Home Sculptor News Volusia’s airport art trove to both grow, shrink – News – Daytona...

Volusia’s airport art trove to both grow, shrink – News – Daytona Beach News-Journal Online

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The 27-year-old Daytona Beach International Airport terminal is in the midst of a $14 million renovation that is both growing and slightly shrinking the taxpayer’s art collection. The county has set aside $65,000 for new art.

DAYTONA BEACH — Rushing toward the terminal at Daytona Beach International Airport, a hurried traveler might not notice much of anything except the departure and arrival times on the walls. But look closer, and the airport’s nooks and crannies burst with color and creativity.

From an abstract alligator sunning itself on a beach in Stephen Danko’s “Serious Fun,” to the delicate onion skin paper folds of Akiko Sugiyama’s “Happy Waves,” the 20 pieces of art at the airport were all purchased in 1992 as part of the Art in Public Places program.

[READ MORE: Former Volusia teacher donates art collection to schools]

[READ MORE: Find out more about the County’s Art in Public Places Program]

Now, the 27-year-old terminal is in the midst of a $14 million renovation that is both growing — and slightly shrinking — the taxpayer’s art collection.

Some pieces are being folded into the airport’s new look. Some will be moved to the Ocean Center and other art works, damaged over the years and now sitting in storage, are set to go to auction.

Meanwhile, the county is looking for more artists to help brighten the walls of the airport with images that flow with the building’s new look.

The Volusia County Council has allocated $65,000 for six new art pieces. The county’s Cultural Council put out the call for artists Christmas week, inviting Florida artists to submit two- and three-dimensional works of art for possible display.

County staff is hoping for a strong showing.

“We want as many artists to submit their work as possible in the… call,” said Volusia County parks director Tim Baylie, who oversees the Cultural Services Division and the arts programs. “Because the more artists’ submissions, the better quality of work we’re going to get.”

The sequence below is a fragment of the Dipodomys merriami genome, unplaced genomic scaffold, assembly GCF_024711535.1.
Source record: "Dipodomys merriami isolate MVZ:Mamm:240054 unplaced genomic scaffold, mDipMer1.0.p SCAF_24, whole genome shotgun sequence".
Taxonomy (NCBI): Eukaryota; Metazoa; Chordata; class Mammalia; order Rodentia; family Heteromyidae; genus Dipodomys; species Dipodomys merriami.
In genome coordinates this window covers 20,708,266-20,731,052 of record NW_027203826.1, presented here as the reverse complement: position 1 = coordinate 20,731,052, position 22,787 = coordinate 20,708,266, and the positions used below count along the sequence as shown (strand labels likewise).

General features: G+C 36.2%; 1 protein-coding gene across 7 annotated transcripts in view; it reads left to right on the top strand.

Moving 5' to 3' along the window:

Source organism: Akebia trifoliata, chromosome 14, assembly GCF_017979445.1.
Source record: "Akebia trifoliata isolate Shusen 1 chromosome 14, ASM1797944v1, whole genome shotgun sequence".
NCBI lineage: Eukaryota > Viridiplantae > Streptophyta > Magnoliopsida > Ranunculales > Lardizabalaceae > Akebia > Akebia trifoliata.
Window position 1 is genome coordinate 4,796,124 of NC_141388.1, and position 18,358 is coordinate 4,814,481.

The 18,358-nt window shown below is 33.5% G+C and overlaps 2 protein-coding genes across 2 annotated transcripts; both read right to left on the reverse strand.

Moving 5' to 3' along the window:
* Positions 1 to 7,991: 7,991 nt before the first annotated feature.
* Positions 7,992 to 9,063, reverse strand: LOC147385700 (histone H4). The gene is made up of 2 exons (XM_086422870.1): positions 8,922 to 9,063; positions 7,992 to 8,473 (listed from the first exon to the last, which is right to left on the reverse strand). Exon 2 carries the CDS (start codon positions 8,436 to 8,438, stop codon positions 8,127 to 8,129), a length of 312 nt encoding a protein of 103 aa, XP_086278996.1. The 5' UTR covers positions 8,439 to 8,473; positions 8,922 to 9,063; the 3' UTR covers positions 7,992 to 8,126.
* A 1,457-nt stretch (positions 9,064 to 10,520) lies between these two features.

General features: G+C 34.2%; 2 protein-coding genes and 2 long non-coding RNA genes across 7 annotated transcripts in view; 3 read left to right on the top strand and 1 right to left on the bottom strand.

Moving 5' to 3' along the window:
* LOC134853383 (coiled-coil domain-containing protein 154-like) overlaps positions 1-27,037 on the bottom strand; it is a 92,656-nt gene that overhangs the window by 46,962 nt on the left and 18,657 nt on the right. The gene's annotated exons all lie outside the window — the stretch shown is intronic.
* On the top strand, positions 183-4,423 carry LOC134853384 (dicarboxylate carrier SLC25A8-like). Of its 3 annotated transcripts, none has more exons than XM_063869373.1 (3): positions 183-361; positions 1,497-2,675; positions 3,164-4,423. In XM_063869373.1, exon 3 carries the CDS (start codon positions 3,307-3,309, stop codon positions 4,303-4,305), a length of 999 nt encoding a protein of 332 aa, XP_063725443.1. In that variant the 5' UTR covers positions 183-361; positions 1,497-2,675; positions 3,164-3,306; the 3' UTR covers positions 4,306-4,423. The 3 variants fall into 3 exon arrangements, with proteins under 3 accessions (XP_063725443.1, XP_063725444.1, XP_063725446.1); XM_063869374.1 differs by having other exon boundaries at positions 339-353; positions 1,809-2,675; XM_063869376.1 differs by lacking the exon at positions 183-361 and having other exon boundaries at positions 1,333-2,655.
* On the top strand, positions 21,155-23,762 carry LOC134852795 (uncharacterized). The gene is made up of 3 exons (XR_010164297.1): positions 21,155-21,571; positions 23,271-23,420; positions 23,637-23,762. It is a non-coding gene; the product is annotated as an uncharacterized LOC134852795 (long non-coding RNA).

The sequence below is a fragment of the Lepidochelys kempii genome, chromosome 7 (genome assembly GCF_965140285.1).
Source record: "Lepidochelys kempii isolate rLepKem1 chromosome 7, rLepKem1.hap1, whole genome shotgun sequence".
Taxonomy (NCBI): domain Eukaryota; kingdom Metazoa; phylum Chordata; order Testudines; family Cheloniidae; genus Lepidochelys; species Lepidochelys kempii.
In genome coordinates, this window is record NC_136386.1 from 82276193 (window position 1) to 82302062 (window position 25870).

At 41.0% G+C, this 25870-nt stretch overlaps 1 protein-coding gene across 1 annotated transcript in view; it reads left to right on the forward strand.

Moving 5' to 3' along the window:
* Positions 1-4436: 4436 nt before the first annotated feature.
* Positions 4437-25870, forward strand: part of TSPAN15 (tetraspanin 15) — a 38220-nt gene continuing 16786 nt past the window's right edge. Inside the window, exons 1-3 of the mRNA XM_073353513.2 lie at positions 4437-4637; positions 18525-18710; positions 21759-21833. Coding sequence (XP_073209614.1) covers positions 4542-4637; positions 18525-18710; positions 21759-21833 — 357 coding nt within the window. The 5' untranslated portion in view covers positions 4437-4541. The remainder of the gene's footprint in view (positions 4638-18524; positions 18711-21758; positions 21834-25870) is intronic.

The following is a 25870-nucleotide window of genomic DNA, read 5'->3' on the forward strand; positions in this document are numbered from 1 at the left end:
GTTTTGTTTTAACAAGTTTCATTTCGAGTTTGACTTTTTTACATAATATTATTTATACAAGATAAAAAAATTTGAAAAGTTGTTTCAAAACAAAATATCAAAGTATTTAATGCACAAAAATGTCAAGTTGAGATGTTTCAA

The airport is actually where the Art in Public Places program got its start back in 1990, when the Volusia County Council established the program.

The effort, which came on the heels of the $47 million project to build the airport’s current terminal, established a funding for procurement of permanent art in county-owned and operated buildings.

Since then, government rules mandate that between 0.5% and 1% of the construction price for all new, expanded and renovated publicly accessible county buildings must be set aside for the acquisition of artwork for permanent display.

So far, according to county data, more than $1 million has gone to purchasing nearly 200 pieces of art, including the airport, where the county purchased 20 artists’ works in 1992 for $162,440.

But with the remodel underway, not all of the existing art fits with the new look, and earlier this month, the Volusia County Council voted to take staff’s recommendation on how to maneuver the 27-year-old artworks that, in some cases, had been in storage for more than 20 years.

According to county documents, a kinetic sculpture that New Orleans artist Lin Emery originally created to move with the wind and cost taxpayers more than $52,000 barely survived six years on display.

After a short time, part of the sculpture broke off and the artist fixed it, and some cracks appeared and Emery fixed those, but then the initial piece that broke off came off again.

After several years of back and forth between the county and the artist, by 1998 an engineer estimated repairs at between $30,000 and $40,000. Too cost prohibitive to fix, and a liability risk for the county should they continue to display the art, the Emery piece was tucked into airport storage, where it’s stayed for 21 years.